If you’re a parent, you’re probably trying to figure out how to get your kids to stop lying.
Have you ever asked your child to clean his or her room, only to have them tell you a short while later that it’s done? But, when you’ve gone to look, you discover the room hasn’t been touched.
By that point, you likely feel frustrated that your child has flat out lied to your face.
How to get your kids to stop lying
Obviously, your child knows you’re going to discover their tall tale, so why tell it anyway? Are children telling lies an indicator that a life of delinquency is in their future?
Fortunately, the answer is “no.” In fact, their tendency to lie is a healthy sign of brain development and normal, expected behavior for all children.
Believe it or not, not telling a lie every now and then should be more of a concern.
Children telling lies is a behavior that starts around 3 to 4 years of age and indicates that your child’s cognitive development is on track.
If you want to know how to get your kids to stop lying, here are 9 ways to get encourage honesty.
1. Be a model of good behavior, of course!
Your child learns from everything you say and do. Anytime you speak to another person, your child listens carefully and makes note of any inconsistencies in your story.
Avoiding any form of lying is not as easy as you might think. Studies show that parents lie quite often in their daily conversations. If you do tell a lie, your best bet is to explain to your child why you did it.
2. Ask your child to promise to tell you the truth.
Before you question your child about a lie told to you, ask your child to promise that he or she will tell you the truth.
It’s much harder to lie when you make a promise to someone you love, especially for children.
3. Do not question your child about the lie.
Instead, use corrective statements. For example, if you ask your child to put their bike away and they say they did when they didn’t, you could say, “I know you forgot to put your bike away, so please put it away next time so it does not get stolen.”
Don’t make the mistake of inviting your child to lie by asking, “Did you forget to put your bike away again?”
4. Make sure you reward honesty.
When your child is honest with you, compliment the honest behavior by saying something like, “Thank you for telling me the truth. I really appreciate your honesty.”
5. Provide your child with reassurance.
Let them know that you love them, unconditionally.
Focus on lying as a behavior. Separate it from who your child is as a person.
6. Do not attempt to control your children.
Children often lie to explore what they like and what they want to do.
They are lying to please you, but have a desire to learn about themselves and expand their world. It’s important to think about how to get your children to stop lying without disrupting this process.
7. Foster an understanding approach to mistakes.
Don’t call your child a liar. Let them know that mistakes are opportunities to grow and learn.
Let your child know that mistakes do not make them a bad person so they do not feel they must cover up those mistakes with lies
8. Explain to your children there will be times when they need to lie.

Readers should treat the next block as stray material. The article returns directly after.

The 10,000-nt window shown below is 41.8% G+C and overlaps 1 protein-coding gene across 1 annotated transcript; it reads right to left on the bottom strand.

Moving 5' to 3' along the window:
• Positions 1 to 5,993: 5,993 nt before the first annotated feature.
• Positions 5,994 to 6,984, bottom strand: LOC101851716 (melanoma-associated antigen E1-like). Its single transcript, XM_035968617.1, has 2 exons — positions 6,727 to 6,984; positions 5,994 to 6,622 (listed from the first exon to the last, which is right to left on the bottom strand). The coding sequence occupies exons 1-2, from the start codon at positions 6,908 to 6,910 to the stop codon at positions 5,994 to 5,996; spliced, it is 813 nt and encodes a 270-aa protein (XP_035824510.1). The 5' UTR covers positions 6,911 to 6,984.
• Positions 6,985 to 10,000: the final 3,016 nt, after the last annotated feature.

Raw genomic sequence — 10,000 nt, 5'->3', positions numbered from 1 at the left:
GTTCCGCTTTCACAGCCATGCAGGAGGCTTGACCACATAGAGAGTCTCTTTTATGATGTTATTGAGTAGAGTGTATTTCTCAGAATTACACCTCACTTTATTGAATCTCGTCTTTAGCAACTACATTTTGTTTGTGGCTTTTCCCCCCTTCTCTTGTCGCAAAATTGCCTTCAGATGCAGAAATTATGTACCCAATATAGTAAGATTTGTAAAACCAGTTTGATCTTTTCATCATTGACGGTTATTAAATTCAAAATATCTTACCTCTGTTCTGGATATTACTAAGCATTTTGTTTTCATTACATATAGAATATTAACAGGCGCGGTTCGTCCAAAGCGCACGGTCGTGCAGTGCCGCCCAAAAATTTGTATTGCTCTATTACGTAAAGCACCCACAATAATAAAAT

For example, when they need to keep themselves safe from strangers. Discuss situations when lying might be acceptable or necessary behavior.
9. Encourage open communication and trust-building.
Avoid focusing on the problematic behavior of lying. Focusing on what your child does right and rewarding honesty is the fastest way to diminish misbehavior and lying.
Why do children lie?
When a young child lies, it indicates that they understand they can create an alternate reality to events. They also realize they need to use their executive functioning skills and have the confidence to tell someone the story is true.
Your child is realizing that they have their own thoughts, ideas, and feeling outside of primary caregivers.
Keep in mind that lying seems to peak between ages 6-10 and decreases as they get older and understand that there are consequences to lying.
There are common reasons to explain children telling lies.
Typically, the child wishes to avoid getting in trouble for a mistake they made or something they did. With younger children, the lies often develop because they want to play or because they speak out of wishful thinking.
School-age and older kids, on the other hand, are far more socially aware and may lie to avoid hurting someone else’s feelings.
In other words, this indicates that your child has hit another important developmental milestone by taking how others feel into consideration.
When you come across older children telling white lies, it’s because they usually don’t want to disappoint or let someone down.
Lying seems like an attractive alternative for older kids who want to avoid the consequences of punishment, too.
Fortunately, there are certain ways you can tackle your child’s tendencies toward being dishonest and approaching the question of how to get your kids to stop lying in a healthy manner.
It’s natural to feel frustrated when dealing with lying children, but using the tips above can help both you and your child get through this perfectly healthy, natural phase.
Monica Ramunda, MA, LPC, LCMHC, RPT-S is a family therapist who offers both parent coaching and play therapy for children. She is the owner of Rocky Mountain Counseling Services and Lighthouse Counseling Services.
This article was originally published at Rocky Mountain Counseling Services . Reprinted with permission from the author.